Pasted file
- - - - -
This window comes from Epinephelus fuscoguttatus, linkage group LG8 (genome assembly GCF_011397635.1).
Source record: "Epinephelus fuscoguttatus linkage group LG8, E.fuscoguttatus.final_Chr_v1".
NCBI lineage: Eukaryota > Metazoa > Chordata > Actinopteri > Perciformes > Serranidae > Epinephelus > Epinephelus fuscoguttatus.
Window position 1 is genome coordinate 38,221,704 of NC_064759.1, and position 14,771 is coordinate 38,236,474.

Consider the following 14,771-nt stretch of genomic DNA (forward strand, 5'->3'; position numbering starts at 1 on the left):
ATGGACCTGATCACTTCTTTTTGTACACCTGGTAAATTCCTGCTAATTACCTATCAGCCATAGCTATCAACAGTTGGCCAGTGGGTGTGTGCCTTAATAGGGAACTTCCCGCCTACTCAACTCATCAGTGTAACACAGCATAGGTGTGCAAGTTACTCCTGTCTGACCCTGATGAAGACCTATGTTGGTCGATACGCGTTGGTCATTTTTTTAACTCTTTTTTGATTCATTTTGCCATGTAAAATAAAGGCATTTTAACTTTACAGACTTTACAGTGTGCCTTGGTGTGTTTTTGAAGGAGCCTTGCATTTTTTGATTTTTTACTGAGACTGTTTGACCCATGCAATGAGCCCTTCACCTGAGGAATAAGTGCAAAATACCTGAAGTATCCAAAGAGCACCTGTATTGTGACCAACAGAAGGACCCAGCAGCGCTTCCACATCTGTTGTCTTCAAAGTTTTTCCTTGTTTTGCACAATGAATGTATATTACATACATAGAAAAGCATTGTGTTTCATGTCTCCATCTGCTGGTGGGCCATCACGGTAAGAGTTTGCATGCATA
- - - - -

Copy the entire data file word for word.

This window comes from Epinephelus fuscoguttatus, linkage group LG8 (genome assembly GCF_011397635.1).
Source record: "Epinephelus fuscoguttatus linkage group LG8, E.fuscoguttatus.final_Chr_v1".
NCBI lineage: Eukaryota > Metazoa > Chordata > Actinopteri > Perciformes > Serranidae > Epinephelus > Epinephelus fuscoguttatus.
Window position 1 is genome coordinate 38,221,704 of NC_064759.1, and position 14,771 is coordinate 38,236,474.

Consider the following 14,771-nt stretch of genomic DNA (forward strand, 5'->3'; position numbering starts at 1 on the left):
ATGGACCTGATCACTTCTTTTTGTACACCTGGTAAATTCCTGCTAATTACCTATCAGCCATAGCTATCAACAGTTGGCCAGTGGGTGTGTGCCTTAATAGGGAACTTCCCGCCTACTCAACTCATCAGTGTAACACAGCATAGGTGTGCAAGTTACTCCTGTCTGACCCTGATGAAGACCTATGTTGGTCGATACGCGTTGGTCATTTTTTTAACTCTTTTTTGATTCATTTTGCCATGTAAAATAAAGGCATTTTAACTTTACAGACTTTACAGTGTGCCTTGGTGTGTTTTTGAAGGAGCCTTGCATTTTTTGATTTTTTACTGAGACTGTTTGACCCATGCAATGAGCCCTTCACCTGAGGAATAAGTGCAAAATACCTGAAGTATCCAAAGAGCACCTGTATTGTGACCAACAGAAGGACCCAGCAGCGCTTCCACATCTGTTGTCTTCAAAGTTTTTCCTTGTTTTGCACAATGAATGTATATTACATACATAGAAAAGCATTGTGTTTCATGTCTCCATCTGCTGGTGGGCCATCACGGTAAGAGTTTGCATGCATA